The photo was taken in Son Bonet, Palma de Mallorca, Baleares, Spain. The date: October 27th, 2009. The time was 16:45:07.
You may have heard about the tragic accident of a residential building collapsing in Palma last Monday night, not far from the city centre. Seven people perished, including a father and his 15 year old daughter. The tragedy has affected the neighbourhood quite badly with the cause of the collapse as yet unknown. Dozens of neighbours had to be evacuated from adjoining buildings and are now afraid to return to their homes, because they do not trust the safety of their own buildings.
Bang opposite the accident site I discovered the location of a branch of the Pentecostal Church, a Christian sect, with a sign above its door reading ‘Dios es amor‘ (God is Love). Let’s hope that this will be of some comfort to the surviving relatives.
The photos were taken in Palma de Mallorca, Baleares, Spain. The date: October 27th, 2009. The time was 19:05:43 and 19:06:25, respectively.
The Spanish firm Telefónica S. A. ranks amongst the largest companies in Spain. The multi-national company is the world’s fourth-largest telecommunications provider, dealing in 25 countries, and is the largest one in Latin America. Chances are that you are one of Telefónica’s 260,000,000 worldwide customers if you live in Mallorca even though you might have signed up with a different provider, as it is Telefónica who runs the telephone lines service.
If you have had dealings with this telecom company you will most likely agree that the company’s service and attitude are not very customer friendly, which to my mind is a consequence of Spain’s fate of suffering under a dictator not all that long ago and for a rather long time.
Of course, Telefónica is not alone in its authoritarian ways here in Spain. Spain is not as yet a consumer oriented society. Old habits die hard.
The photo was chosen from my archive. It was taken near Felanitx, Mallorca, Baleares, Spain. The date: March 7th, 2009. The time was 14:15:12.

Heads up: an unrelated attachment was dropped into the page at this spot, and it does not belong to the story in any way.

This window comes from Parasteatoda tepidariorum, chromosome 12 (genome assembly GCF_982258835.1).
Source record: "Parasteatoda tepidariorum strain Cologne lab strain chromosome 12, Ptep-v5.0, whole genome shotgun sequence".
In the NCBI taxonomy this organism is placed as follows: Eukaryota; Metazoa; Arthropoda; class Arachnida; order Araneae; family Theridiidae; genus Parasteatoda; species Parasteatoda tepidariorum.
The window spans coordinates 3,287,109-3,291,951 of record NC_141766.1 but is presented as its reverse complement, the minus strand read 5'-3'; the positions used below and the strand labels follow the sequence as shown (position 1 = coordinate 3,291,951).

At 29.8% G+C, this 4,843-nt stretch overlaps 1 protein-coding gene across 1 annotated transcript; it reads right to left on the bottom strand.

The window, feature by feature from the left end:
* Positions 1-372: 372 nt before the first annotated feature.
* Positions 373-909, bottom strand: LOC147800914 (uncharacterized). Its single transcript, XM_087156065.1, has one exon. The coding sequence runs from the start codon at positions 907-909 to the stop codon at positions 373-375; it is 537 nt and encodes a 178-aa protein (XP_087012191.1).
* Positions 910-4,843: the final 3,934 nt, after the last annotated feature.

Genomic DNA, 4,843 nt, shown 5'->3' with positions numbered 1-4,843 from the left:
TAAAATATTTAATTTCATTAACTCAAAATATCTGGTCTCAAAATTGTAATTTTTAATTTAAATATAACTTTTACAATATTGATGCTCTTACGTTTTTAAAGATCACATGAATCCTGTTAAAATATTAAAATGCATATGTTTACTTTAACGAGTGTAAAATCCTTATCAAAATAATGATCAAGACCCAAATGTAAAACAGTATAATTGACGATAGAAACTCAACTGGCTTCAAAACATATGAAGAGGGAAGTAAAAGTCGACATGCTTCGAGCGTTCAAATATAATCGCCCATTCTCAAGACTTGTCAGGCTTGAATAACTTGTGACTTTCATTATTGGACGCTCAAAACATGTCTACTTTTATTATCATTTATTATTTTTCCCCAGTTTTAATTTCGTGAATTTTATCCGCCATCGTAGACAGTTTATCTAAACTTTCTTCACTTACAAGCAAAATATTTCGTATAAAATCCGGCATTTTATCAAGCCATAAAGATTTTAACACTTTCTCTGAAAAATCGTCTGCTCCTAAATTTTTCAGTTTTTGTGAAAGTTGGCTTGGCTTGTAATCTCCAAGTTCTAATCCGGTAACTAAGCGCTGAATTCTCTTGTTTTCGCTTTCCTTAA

The village of Consell celebrated the Fira del Vi yesterday, as part of its annual Fira del Tardor (autumn fair). The fira was not really a wine festival the way we know it from Binissalem, but rather a wine tasting exhibition, and a rather small scale one to boot. Three local bodegas were presenting their wines, as were Miquel Gelabert from Manacor, Vins Nadal from Binissalem and Celler Binigrau from nearby Biniali, and others.
I used the occasion to visit Ca’n Ribas, where Consell’s main vintners, Bodegues Ribas, operates. Today’s photo was taken there. Their Sió vino tinto is excellent if you want to know, an exquisite blend of Mantonegro, Syrah, Merlot and Cabernet Sauvignon grapes. The Ribas bodega is open for visits by prior appointment from Monday to Friday. Informative tours can be arranged for free by telephone (663.937.270).
The photo was taken in Consell, Mallorca, Baleares, Spain. The date: October 25th, 2009. The time was 14:37:13.
If you made your way to Felanitx yesterday to watch the 3rd Trobada de Gegants de Felanitx, you may well have been disappointed. Two years ago when this island-wide giants’ meeting was held for the first time in Felanitx, a total of 28 giants congregated. One has to know that these massively big Mallorcan giants always come in pairs, most often but not only a male-female couple. Last year, 24 giants assembled in Felanitx. Yesterday, however, only twelve giants made their way to Felanitx, or should I rather say ten, as one pair was from Felanitx (es Macolí and na Maria Enganxa). For those of you interested: apart from the two Felanitx gegants, there were two giants present courtesy of the Consell de Mallorca, plus a pair each from Manacor, Alcúdia, Bunyola and Porreres. Well, I don’t know the reasons for this year’s low attendance of giants but one might blame La Crisis. What else could it be?